Here's Affinity Resource Group Partner Peter Wagner's latest summary of current trends in the front-office financial services IT job market:
Wall Street Warming
I think it’s significant that this is the first year since the Credit Crisis that major banks have not instituted a hard freeze on hiring as the end of year approaches. We continue to see offers this late in the year. Buyouts are unlikely to happen at this time of year, so deals are likely to culminate after bonuses are paid, but that scenario is not unusual even when the market is strong.
Priorities have Shifted
As I mentioned previously, risk taking is down, and there’s less focus on trading. Consequently hiring for IT/quant needs directly related to trading is down significantly. Hiring in areas affected by regulatory changes continues to be strong.
Basel III and CCAR are driving a lot of activity. In addition, the migration of OTC derivatives trading to exchanges mandated by Dodd Frank is requiring a lot of systems development in electronic trading. Most of this work is pipes and plumbing, but firms are also figuring out how to automate market-making on these exchanges. It’s worth noting that these significant new requirements have not come with an open pocketbook for hiring. As one senior IT manager reported to me, they have huge new build requirements to support regulatory initiatives, yet budgets are down 25%.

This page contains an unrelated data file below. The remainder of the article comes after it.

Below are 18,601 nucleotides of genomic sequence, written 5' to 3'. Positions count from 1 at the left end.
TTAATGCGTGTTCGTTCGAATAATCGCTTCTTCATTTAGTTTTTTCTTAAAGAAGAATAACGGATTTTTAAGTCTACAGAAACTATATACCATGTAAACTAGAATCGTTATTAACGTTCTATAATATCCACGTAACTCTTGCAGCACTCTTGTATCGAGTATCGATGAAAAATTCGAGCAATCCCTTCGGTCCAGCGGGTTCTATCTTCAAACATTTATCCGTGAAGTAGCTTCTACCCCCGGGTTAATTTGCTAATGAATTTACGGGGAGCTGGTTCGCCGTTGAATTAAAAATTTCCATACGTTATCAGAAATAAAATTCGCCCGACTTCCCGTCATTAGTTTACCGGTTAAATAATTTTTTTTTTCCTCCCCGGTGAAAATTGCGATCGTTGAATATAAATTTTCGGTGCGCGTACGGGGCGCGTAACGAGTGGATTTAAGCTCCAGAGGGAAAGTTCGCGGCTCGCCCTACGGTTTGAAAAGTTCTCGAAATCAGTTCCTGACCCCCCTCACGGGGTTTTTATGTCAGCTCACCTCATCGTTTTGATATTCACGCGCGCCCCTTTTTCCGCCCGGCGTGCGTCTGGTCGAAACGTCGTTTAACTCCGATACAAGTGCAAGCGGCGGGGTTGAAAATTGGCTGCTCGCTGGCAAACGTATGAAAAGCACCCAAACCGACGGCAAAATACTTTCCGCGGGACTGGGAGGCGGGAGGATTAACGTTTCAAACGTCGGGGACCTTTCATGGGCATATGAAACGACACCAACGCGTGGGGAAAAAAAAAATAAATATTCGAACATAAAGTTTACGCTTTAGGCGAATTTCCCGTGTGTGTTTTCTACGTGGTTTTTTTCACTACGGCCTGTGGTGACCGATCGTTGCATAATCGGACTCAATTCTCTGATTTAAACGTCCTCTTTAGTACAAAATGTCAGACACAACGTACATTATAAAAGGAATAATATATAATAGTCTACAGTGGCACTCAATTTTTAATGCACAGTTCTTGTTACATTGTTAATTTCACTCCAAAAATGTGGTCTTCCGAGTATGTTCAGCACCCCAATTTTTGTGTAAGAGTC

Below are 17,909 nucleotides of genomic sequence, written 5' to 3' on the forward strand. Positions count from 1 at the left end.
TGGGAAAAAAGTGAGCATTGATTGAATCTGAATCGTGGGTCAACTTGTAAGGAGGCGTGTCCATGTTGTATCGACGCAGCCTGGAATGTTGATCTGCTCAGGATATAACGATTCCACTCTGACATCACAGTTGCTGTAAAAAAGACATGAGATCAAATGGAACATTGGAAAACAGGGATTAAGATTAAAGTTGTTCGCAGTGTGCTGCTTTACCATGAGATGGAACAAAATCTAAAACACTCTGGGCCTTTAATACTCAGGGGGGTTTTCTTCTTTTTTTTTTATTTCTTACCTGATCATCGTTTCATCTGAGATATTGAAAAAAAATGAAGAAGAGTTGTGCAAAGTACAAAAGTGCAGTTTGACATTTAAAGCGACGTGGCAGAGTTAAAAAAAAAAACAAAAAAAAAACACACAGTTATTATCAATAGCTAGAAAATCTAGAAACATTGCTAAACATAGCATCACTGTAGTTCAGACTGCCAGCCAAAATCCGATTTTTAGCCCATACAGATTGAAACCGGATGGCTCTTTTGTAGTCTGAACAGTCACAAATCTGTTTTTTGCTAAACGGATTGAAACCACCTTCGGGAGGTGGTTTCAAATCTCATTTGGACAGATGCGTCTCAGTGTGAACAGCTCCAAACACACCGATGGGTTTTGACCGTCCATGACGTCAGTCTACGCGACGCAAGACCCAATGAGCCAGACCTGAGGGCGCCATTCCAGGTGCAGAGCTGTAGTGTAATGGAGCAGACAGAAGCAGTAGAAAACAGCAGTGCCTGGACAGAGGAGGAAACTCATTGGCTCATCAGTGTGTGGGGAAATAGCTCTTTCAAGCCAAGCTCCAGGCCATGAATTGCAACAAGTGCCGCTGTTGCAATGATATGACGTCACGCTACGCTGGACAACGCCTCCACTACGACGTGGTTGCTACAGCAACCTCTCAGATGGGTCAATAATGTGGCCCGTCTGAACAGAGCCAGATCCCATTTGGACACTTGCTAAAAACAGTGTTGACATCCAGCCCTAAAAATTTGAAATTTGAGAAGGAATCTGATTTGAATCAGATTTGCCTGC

Banks are emphasizing businesses where they can make money w/o incurring high capital costs. Processing client trades doesn’t require (expensive) capital, so winning market share in the routing of client orders is a very active area. We’re seeing strong demand for developers for teams working on order routing and listed derivatives systems.
Finally, we’re seeing Wealth Management IT groups very aggressively hiring, as the management of client assets generates recurring, non-risky revenue.
Too many Quant-Devs/Dev-Quants
Many universities now offer the MFE degree, and the market is saturated with individuals looking for quant-dev roles. This is a valuable combination of skills, but I see a saturated market for these individuals. I continue to have very strong demand for top developers, but only a handful of positions require quant skills.
Below is my mid-year update providing more context on the current market.
2014 Mid-Year Market Update
The market for developers and quants remains robust, but heavily skewed towards the best talent. By that I mean that there remains strong demand for superior talent, but the market for B+ and even A- players is relatively weak. Most big banks have had layoffs in recent months with Barclays leading the way in numbers and breadth. These layoffs have hit a wide cross section of employees including groups whose function has moved offshore, groups whose business has been divested, and a good number of highly paid employees that budgets no longer support.
The overall industry is faring better, with bank stock prices well off their lows after the Credit Crisis and the European Sovereign Debt Crisis.